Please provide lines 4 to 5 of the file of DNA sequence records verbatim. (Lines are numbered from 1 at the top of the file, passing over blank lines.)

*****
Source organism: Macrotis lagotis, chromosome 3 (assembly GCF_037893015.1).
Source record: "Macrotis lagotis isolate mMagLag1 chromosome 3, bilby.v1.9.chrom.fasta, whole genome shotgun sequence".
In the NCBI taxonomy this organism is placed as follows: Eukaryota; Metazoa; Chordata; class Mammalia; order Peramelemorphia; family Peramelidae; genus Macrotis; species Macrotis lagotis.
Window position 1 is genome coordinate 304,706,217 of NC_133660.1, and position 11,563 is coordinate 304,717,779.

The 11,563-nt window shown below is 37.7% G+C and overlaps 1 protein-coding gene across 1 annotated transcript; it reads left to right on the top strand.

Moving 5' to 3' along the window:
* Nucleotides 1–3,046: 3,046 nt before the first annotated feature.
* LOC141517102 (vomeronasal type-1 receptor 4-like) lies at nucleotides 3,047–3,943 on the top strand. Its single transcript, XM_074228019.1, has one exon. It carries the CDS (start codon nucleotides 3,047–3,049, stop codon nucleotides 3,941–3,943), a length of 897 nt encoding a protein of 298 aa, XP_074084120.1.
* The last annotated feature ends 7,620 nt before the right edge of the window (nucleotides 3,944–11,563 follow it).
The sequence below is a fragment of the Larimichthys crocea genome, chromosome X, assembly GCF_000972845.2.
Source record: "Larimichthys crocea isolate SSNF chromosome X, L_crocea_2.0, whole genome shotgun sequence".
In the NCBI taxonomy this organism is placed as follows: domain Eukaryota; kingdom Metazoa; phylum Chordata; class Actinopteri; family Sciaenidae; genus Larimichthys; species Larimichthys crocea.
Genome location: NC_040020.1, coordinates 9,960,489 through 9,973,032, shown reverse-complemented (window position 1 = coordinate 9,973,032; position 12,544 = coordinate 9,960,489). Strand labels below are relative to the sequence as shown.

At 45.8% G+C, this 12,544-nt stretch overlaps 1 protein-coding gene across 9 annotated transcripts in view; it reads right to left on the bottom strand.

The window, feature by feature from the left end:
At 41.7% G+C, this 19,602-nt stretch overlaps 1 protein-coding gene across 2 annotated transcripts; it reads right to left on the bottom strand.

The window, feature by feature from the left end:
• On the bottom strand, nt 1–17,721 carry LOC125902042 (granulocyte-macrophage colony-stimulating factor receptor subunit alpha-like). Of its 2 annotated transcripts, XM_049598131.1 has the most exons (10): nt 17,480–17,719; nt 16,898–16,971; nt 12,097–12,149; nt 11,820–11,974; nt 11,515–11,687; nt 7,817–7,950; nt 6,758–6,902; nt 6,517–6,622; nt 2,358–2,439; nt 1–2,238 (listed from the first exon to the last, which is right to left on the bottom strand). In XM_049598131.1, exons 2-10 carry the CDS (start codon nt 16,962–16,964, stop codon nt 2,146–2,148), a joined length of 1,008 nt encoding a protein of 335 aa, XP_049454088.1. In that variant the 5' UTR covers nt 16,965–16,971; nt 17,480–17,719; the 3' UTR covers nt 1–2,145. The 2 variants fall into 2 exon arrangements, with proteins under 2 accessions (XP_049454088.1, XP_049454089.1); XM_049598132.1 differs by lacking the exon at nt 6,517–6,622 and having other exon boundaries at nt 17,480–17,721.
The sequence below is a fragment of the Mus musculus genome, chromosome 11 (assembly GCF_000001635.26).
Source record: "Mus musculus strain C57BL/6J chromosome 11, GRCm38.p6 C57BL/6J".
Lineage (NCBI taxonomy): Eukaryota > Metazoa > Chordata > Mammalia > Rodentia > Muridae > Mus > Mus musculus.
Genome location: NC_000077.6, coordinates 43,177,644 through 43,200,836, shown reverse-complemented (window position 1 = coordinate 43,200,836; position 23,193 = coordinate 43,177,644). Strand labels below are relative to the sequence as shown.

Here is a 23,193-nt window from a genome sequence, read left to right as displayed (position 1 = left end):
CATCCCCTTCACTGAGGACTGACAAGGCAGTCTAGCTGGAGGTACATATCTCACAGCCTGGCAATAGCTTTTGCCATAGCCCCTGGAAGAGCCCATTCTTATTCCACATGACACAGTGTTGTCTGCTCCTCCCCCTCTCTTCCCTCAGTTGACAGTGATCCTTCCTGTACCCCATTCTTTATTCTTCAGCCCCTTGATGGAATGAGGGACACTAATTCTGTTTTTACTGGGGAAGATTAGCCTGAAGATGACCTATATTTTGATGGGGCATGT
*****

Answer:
Window position 1 is genome coordinate 304,706,217 of NC_133660.1, and position 11,563 is coordinate 304,717,779.

The 11,563-nt window shown below is 37.7% G+C and overlaps 1 protein-coding gene across 1 annotated transcript; it reads left to right on the top strand.